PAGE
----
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Want Your Press Release Picked Up? Always Follow These Six Guidelines

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In public relations, a single error can make or break whether or not your press release will be picked up by an editor. Mickie Kennedy of PR Daily provides six essential tips to keep in mind when writing a press release, specifically following the Associated Press grammatical guidelines:

1. Set your objective in the introduction. Set your goal at the beginning of the release. If a journalist reads the first line or two of your release and doesn’t find the objective, he’ll toss your release and move on to the next one.

2. Cover the five Ws in the body copy. Once you have a reporter’s attention, you need to deliver the pay off. Follow the five Ws to make this happen (who, what, when, where, why). In other words, make sure you give the editor all the information she needs to write a full story. Because of their tight deadlines, editors don’t have time to dig deep.

3. Check your spacing. Here’s where it gets a little more technical. While it may seem picky, you should only use one space after punctuation—none before. This may seem different to you, as some people like to add two spaces after punctuation.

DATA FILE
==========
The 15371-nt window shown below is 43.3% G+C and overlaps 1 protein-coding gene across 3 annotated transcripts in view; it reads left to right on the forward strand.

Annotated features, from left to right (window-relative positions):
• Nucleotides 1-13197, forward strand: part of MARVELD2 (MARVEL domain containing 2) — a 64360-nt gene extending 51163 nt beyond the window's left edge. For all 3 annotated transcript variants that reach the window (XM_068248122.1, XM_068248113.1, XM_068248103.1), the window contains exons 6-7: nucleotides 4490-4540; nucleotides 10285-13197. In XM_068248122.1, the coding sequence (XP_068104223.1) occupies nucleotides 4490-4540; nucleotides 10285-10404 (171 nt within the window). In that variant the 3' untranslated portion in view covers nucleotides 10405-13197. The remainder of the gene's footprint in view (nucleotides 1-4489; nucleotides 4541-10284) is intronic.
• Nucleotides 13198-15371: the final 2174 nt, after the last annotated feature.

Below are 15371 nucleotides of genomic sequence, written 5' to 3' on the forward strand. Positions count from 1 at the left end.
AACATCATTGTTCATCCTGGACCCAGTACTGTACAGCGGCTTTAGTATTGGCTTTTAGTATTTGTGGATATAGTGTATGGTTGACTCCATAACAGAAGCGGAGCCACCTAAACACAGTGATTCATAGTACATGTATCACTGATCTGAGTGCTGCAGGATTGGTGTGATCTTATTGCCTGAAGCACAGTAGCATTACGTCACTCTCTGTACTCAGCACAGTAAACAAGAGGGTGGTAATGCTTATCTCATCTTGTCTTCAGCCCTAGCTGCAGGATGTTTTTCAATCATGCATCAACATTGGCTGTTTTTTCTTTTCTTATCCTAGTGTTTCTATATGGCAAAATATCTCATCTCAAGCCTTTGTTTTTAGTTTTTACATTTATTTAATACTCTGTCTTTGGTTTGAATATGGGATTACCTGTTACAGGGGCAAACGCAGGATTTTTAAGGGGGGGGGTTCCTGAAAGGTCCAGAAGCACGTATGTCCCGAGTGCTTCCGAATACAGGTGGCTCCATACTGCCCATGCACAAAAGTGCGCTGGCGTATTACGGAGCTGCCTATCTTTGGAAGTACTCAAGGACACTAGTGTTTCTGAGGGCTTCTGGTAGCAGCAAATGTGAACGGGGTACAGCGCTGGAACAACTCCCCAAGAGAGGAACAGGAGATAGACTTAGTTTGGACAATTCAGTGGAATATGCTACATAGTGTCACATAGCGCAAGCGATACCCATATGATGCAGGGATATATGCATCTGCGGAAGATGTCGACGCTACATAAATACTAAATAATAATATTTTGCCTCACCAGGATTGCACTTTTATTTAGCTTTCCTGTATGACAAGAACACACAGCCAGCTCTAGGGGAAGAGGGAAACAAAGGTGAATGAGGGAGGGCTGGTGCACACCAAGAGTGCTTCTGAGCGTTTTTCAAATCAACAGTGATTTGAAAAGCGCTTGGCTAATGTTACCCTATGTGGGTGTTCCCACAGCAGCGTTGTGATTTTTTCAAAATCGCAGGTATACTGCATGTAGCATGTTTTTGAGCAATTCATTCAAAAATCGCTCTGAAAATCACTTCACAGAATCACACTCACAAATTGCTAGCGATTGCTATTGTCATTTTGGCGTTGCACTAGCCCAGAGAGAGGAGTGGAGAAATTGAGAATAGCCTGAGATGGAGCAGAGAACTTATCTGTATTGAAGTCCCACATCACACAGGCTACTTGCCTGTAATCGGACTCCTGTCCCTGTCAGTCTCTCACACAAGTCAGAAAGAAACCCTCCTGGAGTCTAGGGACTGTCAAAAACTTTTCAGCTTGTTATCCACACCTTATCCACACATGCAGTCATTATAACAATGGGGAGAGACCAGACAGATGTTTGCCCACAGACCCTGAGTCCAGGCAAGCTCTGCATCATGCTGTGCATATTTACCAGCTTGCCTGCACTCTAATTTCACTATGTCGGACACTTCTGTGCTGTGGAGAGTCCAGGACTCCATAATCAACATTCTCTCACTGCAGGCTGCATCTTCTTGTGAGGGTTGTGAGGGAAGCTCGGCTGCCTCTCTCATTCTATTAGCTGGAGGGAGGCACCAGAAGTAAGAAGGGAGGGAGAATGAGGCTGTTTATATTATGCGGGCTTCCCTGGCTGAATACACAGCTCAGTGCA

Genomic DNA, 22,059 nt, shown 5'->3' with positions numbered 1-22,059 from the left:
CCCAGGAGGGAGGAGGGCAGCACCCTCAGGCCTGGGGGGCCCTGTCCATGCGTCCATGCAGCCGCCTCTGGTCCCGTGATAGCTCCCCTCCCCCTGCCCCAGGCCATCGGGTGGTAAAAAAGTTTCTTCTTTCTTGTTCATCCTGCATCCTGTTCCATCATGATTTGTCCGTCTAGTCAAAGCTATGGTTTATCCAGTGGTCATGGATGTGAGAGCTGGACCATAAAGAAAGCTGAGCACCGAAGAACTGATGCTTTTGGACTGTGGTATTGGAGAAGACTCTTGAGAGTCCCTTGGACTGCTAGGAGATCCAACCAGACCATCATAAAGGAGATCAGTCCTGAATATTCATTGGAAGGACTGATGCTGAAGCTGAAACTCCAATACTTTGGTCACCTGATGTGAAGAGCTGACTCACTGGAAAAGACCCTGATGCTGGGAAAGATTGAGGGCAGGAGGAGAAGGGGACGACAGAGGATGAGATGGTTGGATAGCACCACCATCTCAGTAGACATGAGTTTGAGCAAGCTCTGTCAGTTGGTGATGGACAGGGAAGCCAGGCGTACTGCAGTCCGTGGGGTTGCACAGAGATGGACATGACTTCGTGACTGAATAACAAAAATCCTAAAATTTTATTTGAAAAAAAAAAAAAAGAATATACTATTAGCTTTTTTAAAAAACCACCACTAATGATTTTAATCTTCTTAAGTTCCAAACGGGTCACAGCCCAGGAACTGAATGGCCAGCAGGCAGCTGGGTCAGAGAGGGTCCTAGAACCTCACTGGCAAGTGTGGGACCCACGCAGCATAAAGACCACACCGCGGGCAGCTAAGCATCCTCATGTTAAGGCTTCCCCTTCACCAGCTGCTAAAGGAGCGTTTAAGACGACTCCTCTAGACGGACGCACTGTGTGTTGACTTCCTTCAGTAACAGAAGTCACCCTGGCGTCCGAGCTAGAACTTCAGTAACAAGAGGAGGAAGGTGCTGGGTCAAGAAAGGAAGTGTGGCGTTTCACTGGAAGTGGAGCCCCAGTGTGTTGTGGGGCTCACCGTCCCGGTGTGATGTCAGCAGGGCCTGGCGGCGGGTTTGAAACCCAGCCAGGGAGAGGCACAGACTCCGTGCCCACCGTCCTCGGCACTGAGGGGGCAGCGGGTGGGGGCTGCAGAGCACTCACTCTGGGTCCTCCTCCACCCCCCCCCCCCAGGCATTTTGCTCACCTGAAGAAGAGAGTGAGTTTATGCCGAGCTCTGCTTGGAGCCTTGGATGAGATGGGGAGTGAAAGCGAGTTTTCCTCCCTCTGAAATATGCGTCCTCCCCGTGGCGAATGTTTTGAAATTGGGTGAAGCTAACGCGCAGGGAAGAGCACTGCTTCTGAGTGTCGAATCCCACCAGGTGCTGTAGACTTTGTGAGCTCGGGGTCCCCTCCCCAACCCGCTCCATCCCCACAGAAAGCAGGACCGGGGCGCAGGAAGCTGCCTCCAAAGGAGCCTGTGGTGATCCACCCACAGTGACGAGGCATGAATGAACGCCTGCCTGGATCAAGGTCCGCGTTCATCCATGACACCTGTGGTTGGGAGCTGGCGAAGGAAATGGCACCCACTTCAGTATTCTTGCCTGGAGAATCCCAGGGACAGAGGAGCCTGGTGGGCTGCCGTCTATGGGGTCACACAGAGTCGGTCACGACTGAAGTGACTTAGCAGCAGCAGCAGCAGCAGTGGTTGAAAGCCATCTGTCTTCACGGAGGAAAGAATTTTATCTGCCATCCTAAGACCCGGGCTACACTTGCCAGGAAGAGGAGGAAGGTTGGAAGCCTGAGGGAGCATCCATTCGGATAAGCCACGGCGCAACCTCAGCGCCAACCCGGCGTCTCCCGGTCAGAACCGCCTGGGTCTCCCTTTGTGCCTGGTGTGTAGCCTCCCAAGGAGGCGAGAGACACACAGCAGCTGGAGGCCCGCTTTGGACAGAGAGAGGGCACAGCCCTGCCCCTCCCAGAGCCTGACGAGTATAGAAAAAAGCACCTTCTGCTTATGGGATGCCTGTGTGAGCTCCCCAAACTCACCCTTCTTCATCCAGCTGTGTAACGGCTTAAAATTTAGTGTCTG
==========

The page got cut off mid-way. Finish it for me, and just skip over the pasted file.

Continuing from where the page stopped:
4. Drop that extra comma. When you list items in a series, you typically have the option to use a comma before that last “and.” For example:

I ate bananas, peanut butter, and chocolate.

I ate bananas, peanut butter and chocolate.

When you follow AP Style, drop that last comma. I like that last comma, but I’ve made myself stop using it in press releases.

5. Use full names and titles only when you introduce someone. When you first introduce someone, like a CEO, in your release, give his or her full name and title. But don’t keep doing so, as it will prove superfluous and make your writing sound clunky. After the introduction, simply use the last name.

6. Get numbers right. AP Style rules for numbers are a bit tricky. Spell out numbers one through nine. After that, use numerals like “10.” Also use numbers for dates, and abbreviate months with more than five letters.

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